Seattle alt-country singer Brandi Carlile isn’t likely to forget where she came from. But after turning 30, the singer is ready to acknowledge her past and embrace the next chapter of her life. With her fourth studio album, Bear Creek, Carlile is doing just that.
On Sept. 1, Carlile returns to Bend for her first headlining appearance at the Les Schwab Amphitheater. Blitzen Trapper opens the show.
Carlile will be performing new music as well as her previous recordings. In that way, this album and tour are helping Carlile transition into the next phase of adulthood and to close the book on parts of her life.
“It’s about experiences that I’ve had,” said Carlile in a recent phone interview. “Like turning 30, ending a long-term relationship, coming to different terms with family and what the next life is. It’s about coming of age and moving on.”
Bear Creek is an album drenched in whiskey-drinking country music and boot-stompin’ handclaps. Each song is blended with Carlile’s classic Emmylou Harris/Patsy Cline voice. In a perfect metaphor for the old versus new concept, Bear Creek was recorded in an old barn renovated into a quaint and rustic studio. In Carlile’s words, the setting was perfect for the album.
“It was such a familiar environment,” said Carlile. “Everything worked perfectly.”
Even with the growth, in some ways Carlile is still the brash 22-year-old who guaranteed her songwriting partners, twin brothers Phil and Tim Hanseroth, she would land them a record deal in a year’s time.
She is also the same performer who, in 2008, blew this writer away with her stadium-worthy, rock-your-socks-off cover of Johnny Cash’s “Folsom Prison Blues” at Portland’s Oregon Zoo. It’s just that now Carlile has new roles to play.
The singer recently became an aunt when her sister and that songwriting partner Phil Hanseroth had a baby girl together. She finds a lot of joy in traveling with her niece who is with the band on its current tour.
“It’s a nice thing to look over and see her with pink headphones on while I’m on stage,” said Carlile. “She inspires me.”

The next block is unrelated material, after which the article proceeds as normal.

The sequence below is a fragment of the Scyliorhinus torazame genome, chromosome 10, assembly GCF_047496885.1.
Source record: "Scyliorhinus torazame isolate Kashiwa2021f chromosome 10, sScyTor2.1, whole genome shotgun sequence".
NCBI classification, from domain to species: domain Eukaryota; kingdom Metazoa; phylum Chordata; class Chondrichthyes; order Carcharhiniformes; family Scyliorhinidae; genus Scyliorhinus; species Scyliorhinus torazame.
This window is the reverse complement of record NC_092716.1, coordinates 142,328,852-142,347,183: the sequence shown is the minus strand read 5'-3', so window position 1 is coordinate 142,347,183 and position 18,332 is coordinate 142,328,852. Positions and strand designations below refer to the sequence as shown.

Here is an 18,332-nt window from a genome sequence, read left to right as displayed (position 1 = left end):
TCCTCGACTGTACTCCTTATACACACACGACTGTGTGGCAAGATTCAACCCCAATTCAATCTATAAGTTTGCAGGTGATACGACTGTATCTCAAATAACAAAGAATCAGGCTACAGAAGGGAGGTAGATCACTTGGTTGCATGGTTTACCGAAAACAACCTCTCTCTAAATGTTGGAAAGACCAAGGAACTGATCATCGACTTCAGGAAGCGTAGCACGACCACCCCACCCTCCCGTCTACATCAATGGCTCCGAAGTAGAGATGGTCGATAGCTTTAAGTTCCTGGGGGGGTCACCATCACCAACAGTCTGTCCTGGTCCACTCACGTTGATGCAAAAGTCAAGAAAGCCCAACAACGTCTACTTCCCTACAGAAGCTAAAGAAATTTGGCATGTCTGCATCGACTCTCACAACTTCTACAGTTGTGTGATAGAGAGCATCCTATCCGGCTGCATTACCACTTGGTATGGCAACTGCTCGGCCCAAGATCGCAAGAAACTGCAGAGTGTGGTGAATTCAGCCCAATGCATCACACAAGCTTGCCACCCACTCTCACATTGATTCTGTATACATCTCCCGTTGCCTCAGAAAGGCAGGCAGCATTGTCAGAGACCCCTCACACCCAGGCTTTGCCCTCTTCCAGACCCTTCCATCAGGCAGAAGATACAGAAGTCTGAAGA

Carlile also popped the question in June to her girlfriend Catherine Shepherd, and the two are now engaged. Shepherd, who was a charity coordinator for Sir Paul McCartney, pairs quite well with Carlile, who founded her own charitable organization in 2008. Carlile’s The Looking Out Foundation focuses on alleviating poverty and homelessness while supporting the arts and women. According to Carlile, when it comes to philanthropy, she and Shepherd have to be careful not to get carried away.
“It’s something we are both really passionate about,” said Carlile. “But I do more music than philanthropy and Catherine does more philanthropy than music. We make these deals where after 6 p.m. we have to stop talking about philanthropy and music. We drink a lot of coffee and spend a lot of time conspiring about how we can change the world.”
While some of her current life is uncharted territory, she’s been contemplating parts of it for a long time. In fact, the singer remembers a time in her teens when all she had was her imagination to spur her songwriting on.
“A lot of [songs] were based on projections or theories about what relationships looked like when you grew up,” said Carlile. “Songs about heartache and oppression.”
Though Carlile ended up experiencing her fair share of both, today the singer is in a really good place. The new album may draw from some past events, but it also focuses on the future. And when it comes to that big picture, Carlile has always been able to make sense of it all through faith.
“Innately I’ve always had a really strong faith,” said Carlile. “I was never indoctrinated or educated, but I have a strong connection to The Bible and church. Where I am today is similar to where I was as a five year old, just with a few more bruises.”
Photo taken from bighassle.com
and Blitzen Trapper
Saturday, Sept. 1, 6 p.m.
Les Schwab Amphitheater
344 SW Shevlin Hixon Dr.
$35, tickets at bendconcerts.com